For many years there has been a huge push in the pharmaceutical industry to move “beyond the pill.” So what does this mean exactly? The main sources of revenue for the pharmaceutical industry are pills and medications. However, many believe there is opportunity to move past this narrow market and branch out into move comprehensive services and diversify revenue.
Looking further into this realization, there are two main reasons people are pushing for this shift. Firstly, much of the time, medications and pills are not enough for patients taking the pills to achieve the best health outcomes possible. Secondly, as pharmaceutical companies begin to dwindle, this new beyond the pill idea can fill in the gaps and create a new source of revenue. Big Pharma must seek alternatives to solely relying on the value of drugs.
Furthermore, the numbers back up these shifts as well. For example , 74% od asthma patients, 63% of diabetes patients, and 82% of schizophrenia patients expect pharmaceutical companies to do more for them than just help them with their medications.
Of course, moving beyond the pill means technology, the digital world, and IoT play a major role in the shift. Therefore, items like wearables, tele-health services, wellness programs, and digital chronic disease management are at the forefront of this large scale migration.
One of the goals of this shift is to further connect patients with the Pharma industry. Patients and customers are likely to find the most interesting and exciting shift lies within the new wearable and personalized technologies available to help improve their health and lifestyles. This is fantastic for the patients as it can help them take control of their health, monitor their own progress, etc., but the biggest positive is the long-term improved health outcomes for the patients.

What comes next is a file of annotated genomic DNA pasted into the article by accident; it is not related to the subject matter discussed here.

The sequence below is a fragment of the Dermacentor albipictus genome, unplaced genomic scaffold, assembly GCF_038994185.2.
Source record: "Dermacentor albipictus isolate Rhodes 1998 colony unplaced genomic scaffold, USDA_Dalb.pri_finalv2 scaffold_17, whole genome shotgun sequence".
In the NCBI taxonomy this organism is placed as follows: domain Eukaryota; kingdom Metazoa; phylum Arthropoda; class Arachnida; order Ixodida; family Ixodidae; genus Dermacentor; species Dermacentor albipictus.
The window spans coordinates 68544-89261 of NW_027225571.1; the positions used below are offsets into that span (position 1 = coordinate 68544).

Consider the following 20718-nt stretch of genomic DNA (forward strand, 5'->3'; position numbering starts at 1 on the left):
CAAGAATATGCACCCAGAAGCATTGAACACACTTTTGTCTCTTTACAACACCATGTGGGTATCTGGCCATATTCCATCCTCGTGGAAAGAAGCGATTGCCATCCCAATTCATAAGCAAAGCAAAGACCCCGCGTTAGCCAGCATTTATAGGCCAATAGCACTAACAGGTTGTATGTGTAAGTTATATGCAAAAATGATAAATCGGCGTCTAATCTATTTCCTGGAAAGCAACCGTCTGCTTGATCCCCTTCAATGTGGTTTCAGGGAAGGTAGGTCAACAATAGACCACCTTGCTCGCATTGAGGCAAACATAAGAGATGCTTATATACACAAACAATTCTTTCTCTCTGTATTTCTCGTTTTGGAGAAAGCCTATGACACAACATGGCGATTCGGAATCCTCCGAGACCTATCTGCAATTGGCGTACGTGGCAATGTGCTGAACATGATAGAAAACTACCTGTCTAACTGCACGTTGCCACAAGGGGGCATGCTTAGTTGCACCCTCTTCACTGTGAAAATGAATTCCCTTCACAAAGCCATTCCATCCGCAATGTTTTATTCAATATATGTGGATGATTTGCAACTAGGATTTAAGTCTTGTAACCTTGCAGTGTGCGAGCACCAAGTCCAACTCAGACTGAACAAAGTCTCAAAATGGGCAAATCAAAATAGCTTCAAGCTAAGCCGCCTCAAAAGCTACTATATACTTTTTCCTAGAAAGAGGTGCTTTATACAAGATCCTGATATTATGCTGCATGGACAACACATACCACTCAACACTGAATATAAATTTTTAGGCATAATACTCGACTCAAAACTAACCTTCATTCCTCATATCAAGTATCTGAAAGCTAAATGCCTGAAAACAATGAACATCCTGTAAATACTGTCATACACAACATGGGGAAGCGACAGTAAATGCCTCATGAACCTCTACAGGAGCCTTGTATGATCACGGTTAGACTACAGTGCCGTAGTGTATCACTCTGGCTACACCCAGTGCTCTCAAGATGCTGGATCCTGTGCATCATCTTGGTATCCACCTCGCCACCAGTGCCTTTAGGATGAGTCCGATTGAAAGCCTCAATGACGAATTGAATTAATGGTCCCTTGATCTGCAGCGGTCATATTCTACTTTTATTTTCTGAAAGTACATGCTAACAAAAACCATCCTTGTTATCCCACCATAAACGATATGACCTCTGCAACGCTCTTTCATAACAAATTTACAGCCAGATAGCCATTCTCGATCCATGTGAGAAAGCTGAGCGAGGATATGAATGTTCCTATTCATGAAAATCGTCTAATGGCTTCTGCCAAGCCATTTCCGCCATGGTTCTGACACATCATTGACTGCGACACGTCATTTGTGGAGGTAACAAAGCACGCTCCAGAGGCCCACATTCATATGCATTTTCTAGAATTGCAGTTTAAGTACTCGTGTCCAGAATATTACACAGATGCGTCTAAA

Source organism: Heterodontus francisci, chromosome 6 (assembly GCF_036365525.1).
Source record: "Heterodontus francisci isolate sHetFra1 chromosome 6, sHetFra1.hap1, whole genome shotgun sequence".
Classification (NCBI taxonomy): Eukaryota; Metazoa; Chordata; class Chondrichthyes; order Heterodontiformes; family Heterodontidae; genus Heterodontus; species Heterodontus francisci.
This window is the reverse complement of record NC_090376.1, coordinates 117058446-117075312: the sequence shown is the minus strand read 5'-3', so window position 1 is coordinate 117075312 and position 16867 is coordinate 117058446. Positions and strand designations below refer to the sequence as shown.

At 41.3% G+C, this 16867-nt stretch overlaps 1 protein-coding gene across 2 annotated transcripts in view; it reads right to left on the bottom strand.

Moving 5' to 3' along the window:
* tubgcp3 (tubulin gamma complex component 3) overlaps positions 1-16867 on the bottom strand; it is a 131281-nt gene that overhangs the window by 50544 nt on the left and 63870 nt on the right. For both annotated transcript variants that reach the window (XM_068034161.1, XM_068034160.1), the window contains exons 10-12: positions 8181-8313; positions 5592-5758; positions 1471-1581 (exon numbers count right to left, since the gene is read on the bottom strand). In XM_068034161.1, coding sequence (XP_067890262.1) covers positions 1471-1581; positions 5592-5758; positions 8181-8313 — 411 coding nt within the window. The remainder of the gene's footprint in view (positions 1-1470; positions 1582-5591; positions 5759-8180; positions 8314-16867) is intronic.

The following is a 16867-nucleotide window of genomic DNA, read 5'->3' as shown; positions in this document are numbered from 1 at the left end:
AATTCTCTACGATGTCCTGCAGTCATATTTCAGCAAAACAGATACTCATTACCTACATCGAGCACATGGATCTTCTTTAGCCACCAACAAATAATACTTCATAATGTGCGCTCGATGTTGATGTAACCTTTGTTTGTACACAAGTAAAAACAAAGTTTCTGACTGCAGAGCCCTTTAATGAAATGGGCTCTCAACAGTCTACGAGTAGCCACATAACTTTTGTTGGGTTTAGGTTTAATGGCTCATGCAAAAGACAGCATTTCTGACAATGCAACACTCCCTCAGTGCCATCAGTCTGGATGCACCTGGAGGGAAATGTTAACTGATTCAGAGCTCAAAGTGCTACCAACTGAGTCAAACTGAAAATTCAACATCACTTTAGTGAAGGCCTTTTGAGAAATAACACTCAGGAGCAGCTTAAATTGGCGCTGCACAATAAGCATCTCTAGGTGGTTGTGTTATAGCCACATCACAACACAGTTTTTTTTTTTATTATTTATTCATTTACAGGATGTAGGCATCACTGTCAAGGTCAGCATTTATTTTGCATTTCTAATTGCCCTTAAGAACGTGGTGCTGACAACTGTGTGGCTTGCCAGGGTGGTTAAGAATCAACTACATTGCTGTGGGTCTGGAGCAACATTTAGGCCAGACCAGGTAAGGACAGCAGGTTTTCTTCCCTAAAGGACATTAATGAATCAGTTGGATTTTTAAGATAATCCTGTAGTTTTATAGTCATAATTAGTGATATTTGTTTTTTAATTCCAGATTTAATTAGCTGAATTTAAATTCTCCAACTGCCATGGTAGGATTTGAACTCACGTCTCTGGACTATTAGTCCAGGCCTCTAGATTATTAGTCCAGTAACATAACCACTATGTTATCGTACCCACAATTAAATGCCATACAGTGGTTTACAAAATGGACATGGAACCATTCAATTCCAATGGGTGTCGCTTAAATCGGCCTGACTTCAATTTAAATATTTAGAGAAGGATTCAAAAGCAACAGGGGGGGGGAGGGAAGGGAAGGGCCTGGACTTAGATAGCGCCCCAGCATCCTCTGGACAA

Just as much as patients want their futures to be filled with positive outcomes and abundant health, Pharma want the same thing. The end goal is the same – this is something that both Pharma and patients can agree on, which is huge. It bridges the gap between the regular consumer and Big Pharma.
Yet, patient compliance is critical to patients, specifically in organ transplant patients. Novartis decided to address with issue head on with the Proteus pill, which has a built in chip/monitor. This tracks the patients on Diovan. Since tracking has begun, patient compliance went from a mere 30%, to 80% within a short span of six months. That is a huge jump and has immeasurable benefits. As Assistant Professor of Pediatrics and Surgery at Mount Sinai Hospital in New York states, ‘“If we can save one patient from needing another transplant, we’ve saved a life and at least a half-million dollars,”’ said Dr. Tamir Miloh, ‘“The investment is relatively little and the benefit enormous.”’